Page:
Led by a fine performance by Jack O’Connell, ’71 balances edge-of-your-seat thrills with surprisingly balanced scenes of drama. Evokes the work of Paul Greengrass and…
1. "A Rising Tide Lifts All Yachts." The Atlantic's Ta-Nehisi Coates on why class-based social programs don't address African-Americans' problems.
"White-supremacist policy is older than this country. It begins with the slave codes in mid-17th-century colonial Virginia. It proceeds through the the 18th century, inscribing itself into our Constitution. It moves into the 19th century with such force that slaves alone were worth more than all the productive capacity of the country put together. War was waged to assure slavery's continuance. The war was lost. We had a chance to do the right thing. We didn't. So white supremacist policy endured. Even American liberalism's proudest moment -- the New Deal -- would be unimaginable without its aid. This era of policy did not close until the late 1960s, well within the living memory of many Americans.In the face of this, liberals today are arguing that 300 years of immoral policy can be undone by changing the subject."
2. "Five Myths About Privacy." For The Washington Post, Daniel J. Solove defines what is or is not a "threat."
Myth #2: Surveillance must be secret to protect us.
"Secrecy at the level of an individual suspect is different from keeping the very existence of massive surveillance programs secret. The public must know about the general outlines of surveillance activities in order to evaluate whether the government is achieving the appropriate balance between privacy and security. What kind of information is gathered? How is it used? How securely is it kept? What kind of oversight is there? Are these activities even legal? These questions can’t be answered, and the government can’t be held accountable, if surveillance programs are completely classified. With the phone and Internet programs, it isn’t clear that sufficient protective measures are in place. The president and security officials assure us there are, but without transparency, we can’t really know." (Note: the graphic accompanying this item is a thumbnail of Igor Serazetdinov's "Red and Black Poster with Keyhole and Eye," which you can buy by clicking here.)
3."The Journalist Diplomat: The sad fact for Samantha Power is that you can be a media intellectual or a government official, not both." By Jason Zengerle, for New York magazine. "Now that Power has returned to the administration as (pending Senate confirmation) the U.N. ambassador, it’s her role as a former journalist that explains much of the excitement that has greeted her appointment in the press," Zengerle writes.
"Although America’s man (or woman) in Turtle Bay has often been an intellectual—from Arthur Goldberg to Daniel Patrick Moynihan to Jeane Kirkpatrick—we’ve never had an intellectual quite like Power, one whose dazzling first career was as a crusading, bearing-witness writer determined to make America live up to its ideals. From the moment in 1993, when, fresh from Yale, she arrived in the Balkans to cover the conflict as a stringer for the Boston Globe, Power has been a sui generis figure in journalism. [...] More than anything, it was the 'fierce moral indignation' of Power’s war coverage that brought her acclaim."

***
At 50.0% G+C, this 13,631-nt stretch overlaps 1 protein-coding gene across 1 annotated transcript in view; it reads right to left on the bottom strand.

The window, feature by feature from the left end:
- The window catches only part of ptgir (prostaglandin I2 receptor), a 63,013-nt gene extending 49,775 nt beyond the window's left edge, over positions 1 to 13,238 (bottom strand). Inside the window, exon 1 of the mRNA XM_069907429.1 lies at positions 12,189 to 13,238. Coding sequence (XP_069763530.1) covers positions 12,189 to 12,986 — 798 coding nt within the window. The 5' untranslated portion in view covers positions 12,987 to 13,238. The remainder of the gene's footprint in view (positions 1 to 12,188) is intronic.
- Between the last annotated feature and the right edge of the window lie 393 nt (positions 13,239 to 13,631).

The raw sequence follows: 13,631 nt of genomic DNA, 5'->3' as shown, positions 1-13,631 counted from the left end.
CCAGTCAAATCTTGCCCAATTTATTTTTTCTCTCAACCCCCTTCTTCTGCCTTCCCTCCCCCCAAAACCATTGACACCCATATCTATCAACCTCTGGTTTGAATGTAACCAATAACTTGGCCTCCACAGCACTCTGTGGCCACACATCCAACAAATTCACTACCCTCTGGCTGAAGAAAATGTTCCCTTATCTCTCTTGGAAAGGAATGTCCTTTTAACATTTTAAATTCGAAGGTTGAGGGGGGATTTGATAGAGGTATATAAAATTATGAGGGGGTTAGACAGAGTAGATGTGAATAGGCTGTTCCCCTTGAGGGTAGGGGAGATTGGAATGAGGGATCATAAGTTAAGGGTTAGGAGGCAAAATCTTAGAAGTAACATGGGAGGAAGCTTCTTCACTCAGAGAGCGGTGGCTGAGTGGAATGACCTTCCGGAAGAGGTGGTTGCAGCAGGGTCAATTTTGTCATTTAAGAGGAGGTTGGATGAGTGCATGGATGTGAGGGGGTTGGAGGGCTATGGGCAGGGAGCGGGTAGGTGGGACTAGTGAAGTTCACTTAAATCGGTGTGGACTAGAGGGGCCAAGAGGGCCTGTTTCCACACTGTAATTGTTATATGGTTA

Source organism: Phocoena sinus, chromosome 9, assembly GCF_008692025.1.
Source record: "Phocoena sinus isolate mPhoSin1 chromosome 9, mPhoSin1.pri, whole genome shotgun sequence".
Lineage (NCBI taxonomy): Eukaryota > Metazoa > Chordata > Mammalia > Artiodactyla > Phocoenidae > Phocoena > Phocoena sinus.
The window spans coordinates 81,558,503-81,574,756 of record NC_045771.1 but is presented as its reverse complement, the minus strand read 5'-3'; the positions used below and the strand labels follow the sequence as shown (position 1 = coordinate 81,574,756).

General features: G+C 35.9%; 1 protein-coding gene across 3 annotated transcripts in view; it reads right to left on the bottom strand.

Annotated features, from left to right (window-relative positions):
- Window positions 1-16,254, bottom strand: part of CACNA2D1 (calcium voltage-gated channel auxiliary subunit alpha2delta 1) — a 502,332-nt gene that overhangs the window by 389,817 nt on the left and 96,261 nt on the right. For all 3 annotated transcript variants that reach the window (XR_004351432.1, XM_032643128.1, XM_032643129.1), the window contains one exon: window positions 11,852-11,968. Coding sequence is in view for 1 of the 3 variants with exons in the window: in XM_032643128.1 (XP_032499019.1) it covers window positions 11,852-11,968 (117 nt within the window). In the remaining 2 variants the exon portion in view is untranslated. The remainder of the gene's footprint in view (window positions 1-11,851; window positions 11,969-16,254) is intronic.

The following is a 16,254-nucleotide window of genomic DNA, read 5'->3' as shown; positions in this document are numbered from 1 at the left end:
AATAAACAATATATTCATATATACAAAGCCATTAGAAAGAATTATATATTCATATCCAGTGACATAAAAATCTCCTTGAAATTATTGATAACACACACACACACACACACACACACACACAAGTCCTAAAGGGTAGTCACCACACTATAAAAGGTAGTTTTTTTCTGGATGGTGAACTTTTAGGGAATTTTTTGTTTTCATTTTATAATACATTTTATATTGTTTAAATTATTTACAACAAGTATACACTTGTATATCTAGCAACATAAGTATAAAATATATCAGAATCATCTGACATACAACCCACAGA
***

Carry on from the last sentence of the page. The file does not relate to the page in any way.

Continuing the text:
4. "The Hollywood Princess who Keeps Snoop Blazed: Meet Dr. Dina, Queen of Medical Marijuana in L.A." By Vanessa Grigoriadis, for Rolling Stone.
"In the annals of weird things that happened in childhood, there are few odder experiences than smoking pot for one's first time with Snoop Dogg. That's what happened to Dr. Dina, the Jewish daughter of a psychologist and a mortgage broker (her sister is a golf pro), who grew up in the San Fernando Valley in the 1980s. 'I was a total goody-two-shoes and a tattletale – I literally got the 'Biggest Brown-Noser Award' my senior year,' she says. One night, she went over to a friend's house, whose dad happened to be David Kenner, Snoop's lawyer during his murder trial in the 1990s (he was acquitted). 'Snoop was in the backyard smoking a joint, and the kids said, 'Oooh, you better be careful around Deeny Weeny, she's going to rat you out,'' she says. 'And he was like, 'Oh, yeah? Come on over here, girl. You hit this.' I said, 'No way.' He's like, 'You hit this right now.' So I did. He made me hit it so I wouldn't tattle on him."
5. "Hollywood's Completely Broken." For Salon, Lynda Obst outlines the economic forces that have made almost every sector of the entertainment industry less profitable.
"This was, literally, a Great Contraction. Something drastic had happened to our industry, and this was it. Surely there were other factors: Young males were disappearing into video games; there were hundreds of home entertainment choices available for nesting families; the Net. But slicing a huge chunk of reliable profits right out of the bottom line forever? This was mind-boggling to me, and I’ve been in the business for thirty years. Peter continued as I absorbed the depths and roots of what I was starting to think of as the Great Contraction. “Which means if nothing else changed, they would all be losing money. That’s how serious the DVD downturn is. At best, it could cut their profit in half for new movies.”
IMAGE OF THE DAY
A Google "Internet balloon." "The Internet giant has launched 30 balloons 12 miles into the stratosphere in a bid to test out a system that could provide Internet access to remote, poor or disaster-stricken areas," writes Daniel Politi at Slate.
VIDEO OF THE DAY
A lovely slow dance from Charles Burnett's 1977 classic Killer of Sheep, about an African-American family battling poverty in a Los Angeles neighborhood. To read Roger Ebert's 2007 appreciation of the film, click here.
Captain's log: eight fifth graders, one adult, one James Cameron movie.
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